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Population & Society

Covid-19, Digital Technology and Ensuring Decent Work for Labor Migrants in Asia

Thursday, February 18, 2021

Migrant labor has long been associated with deception, exploitation and challenges to the rule of law. The economic downturn triggered by the Covid-19 pandemic has prompted large-scale layoffs and deportations. As Michael Gallo and Hannah Thinyane of the United Nations University Institute in Macau write, the unprecedented wave of returnees will have dramatic implications for national development strategies. They demonstrate how technology may play a role in policy and programmatic responses.

Covid-19, Digital Technology and Ensuring Decent Work for Labor Migrants in Asia

Pandemic or no, they want to go: Migrant workers outside an airline's office in Dhaka, Bangladesh, protest the lack of flights to Saudi Arabia (Credit: Sk Hasan Ali / Shutterstock.com)

The Covid-19 pandemic has ravaged the world for over a year, resulting in multifold crises with devasting economic and social impact. Perhaps the most dramatically affected areas aside from health have been employment and human mobility, with deep recessions resulting in mass unemployment and border restrictions inhibiting travel between and within countries. Migrant workers around the world have borne a disproportionate burden of these adverse consequences, with harsh containment measures, xenophobia, and a lack of social protection measures further exacerbating their oftentimes highly precarious immigration and work situations.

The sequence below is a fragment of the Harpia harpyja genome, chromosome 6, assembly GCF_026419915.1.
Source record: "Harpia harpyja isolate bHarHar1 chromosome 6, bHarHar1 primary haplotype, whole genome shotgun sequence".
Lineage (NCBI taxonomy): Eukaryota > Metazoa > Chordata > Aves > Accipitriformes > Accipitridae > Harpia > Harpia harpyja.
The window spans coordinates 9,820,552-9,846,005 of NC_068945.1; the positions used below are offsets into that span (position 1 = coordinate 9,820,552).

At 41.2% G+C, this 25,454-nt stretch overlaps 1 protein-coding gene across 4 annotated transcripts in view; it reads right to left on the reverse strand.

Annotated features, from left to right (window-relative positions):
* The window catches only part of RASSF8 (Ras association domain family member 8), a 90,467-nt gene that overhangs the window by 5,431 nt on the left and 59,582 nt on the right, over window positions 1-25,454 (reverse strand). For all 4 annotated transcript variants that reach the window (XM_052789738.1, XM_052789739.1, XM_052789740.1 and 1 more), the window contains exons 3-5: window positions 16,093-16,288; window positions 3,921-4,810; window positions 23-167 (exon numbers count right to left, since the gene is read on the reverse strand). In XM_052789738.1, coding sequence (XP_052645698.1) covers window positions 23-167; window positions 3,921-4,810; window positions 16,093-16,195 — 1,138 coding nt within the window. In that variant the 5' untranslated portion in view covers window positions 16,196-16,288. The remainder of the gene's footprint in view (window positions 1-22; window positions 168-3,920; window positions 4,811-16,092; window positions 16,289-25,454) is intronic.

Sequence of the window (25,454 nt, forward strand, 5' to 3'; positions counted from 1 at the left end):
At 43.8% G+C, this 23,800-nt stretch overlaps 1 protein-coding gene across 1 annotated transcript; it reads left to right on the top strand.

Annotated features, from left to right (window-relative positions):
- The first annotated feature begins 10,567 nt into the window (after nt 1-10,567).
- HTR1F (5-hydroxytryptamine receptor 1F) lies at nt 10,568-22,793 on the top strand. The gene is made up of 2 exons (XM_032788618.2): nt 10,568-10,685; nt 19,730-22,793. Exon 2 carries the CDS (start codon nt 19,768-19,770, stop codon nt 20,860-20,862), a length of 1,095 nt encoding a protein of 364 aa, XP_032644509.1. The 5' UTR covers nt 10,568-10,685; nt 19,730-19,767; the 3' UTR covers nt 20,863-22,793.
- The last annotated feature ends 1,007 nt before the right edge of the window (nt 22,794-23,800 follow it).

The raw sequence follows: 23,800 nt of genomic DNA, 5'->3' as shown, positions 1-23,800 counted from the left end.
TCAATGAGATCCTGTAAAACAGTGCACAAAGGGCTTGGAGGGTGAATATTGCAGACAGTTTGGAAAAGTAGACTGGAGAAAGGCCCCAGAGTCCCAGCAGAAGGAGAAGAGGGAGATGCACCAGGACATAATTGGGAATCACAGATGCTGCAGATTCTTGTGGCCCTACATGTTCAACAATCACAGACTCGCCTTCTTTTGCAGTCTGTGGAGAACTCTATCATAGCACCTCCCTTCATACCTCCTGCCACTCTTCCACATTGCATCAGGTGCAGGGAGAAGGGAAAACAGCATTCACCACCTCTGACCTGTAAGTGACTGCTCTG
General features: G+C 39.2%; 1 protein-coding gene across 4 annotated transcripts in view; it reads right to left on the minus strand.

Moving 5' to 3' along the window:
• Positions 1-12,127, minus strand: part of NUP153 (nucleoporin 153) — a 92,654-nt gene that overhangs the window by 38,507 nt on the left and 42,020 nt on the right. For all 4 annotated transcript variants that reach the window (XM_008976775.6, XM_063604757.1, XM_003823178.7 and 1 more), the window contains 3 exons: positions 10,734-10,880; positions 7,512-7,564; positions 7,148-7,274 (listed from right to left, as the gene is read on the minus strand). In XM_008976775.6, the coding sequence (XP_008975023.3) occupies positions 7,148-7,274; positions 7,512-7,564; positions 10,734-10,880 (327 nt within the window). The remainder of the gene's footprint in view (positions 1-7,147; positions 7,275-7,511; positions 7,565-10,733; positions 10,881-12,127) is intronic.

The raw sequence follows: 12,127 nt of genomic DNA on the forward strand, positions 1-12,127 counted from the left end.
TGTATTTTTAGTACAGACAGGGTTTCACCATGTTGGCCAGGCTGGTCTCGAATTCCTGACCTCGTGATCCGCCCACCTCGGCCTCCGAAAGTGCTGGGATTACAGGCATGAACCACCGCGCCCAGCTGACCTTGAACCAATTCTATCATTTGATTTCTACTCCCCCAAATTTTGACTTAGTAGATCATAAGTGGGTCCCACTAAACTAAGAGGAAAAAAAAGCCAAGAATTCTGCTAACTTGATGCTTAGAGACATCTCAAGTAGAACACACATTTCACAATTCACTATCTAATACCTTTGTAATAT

The transnational recruitment of migrant workers has long been marred by deception, exploitation and irregularities, and Covid-19 has substantially increased the immediate and long-term risks of abuse. Shrinking demand for placements, an oversupply of low-wage laborers without work, ongoing travel restrictions, and government efforts to nationalize workforces all contribute to increased competition and pressure for the finite number of overseas employment opportunities. This may push migrants, who are now in even more dire circumstances, to undertake riskier border crossings, take out larger loans to finance recruitment costs, and become further reliant on unscrupulous brokers as they try desperately to find whatever work is available. 

Increased demand for manufacturing in specific sectors such as personal protective equipment, medical supplies and even toys (as parents attempt to entertain their children at home during lockdowns) can also lead to excessive working hours and harsh conditions as factories try to meet orders of unprecedented size. Simultaneously, many companies are slashing their budgets for compliance mechanisms, leaving workers in situations of exploitation unidentified and unreported.